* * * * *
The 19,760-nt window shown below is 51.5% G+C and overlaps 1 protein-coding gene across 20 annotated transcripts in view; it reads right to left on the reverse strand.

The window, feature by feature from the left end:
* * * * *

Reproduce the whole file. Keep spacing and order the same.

The 19,760-nt window shown below is 51.5% G+C and overlaps 1 protein-coding gene across 20 annotated transcripts in view; it reads right to left on the reverse strand.

The window, feature by feature from the left end: